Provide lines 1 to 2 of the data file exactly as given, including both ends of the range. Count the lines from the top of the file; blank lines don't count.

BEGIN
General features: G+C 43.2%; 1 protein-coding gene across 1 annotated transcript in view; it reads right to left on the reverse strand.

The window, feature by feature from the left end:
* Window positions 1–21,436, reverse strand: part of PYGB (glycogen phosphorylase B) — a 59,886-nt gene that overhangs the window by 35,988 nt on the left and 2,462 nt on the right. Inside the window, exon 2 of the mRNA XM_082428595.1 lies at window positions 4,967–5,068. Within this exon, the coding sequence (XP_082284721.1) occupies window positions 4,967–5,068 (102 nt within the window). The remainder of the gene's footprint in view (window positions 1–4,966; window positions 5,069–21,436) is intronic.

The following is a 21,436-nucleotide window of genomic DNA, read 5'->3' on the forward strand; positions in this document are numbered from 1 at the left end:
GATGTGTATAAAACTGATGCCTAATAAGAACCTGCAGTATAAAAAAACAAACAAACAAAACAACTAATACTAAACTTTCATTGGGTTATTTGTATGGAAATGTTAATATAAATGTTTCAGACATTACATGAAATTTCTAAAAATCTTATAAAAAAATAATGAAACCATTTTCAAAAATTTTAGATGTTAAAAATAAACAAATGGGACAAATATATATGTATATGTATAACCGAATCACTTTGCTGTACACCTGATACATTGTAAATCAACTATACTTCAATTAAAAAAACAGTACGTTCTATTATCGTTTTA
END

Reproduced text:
General features: G+C 43.2%; 1 protein-coding gene across 1 annotated transcript in view; it reads right to left on the reverse strand.

The window, feature by feature from the left end: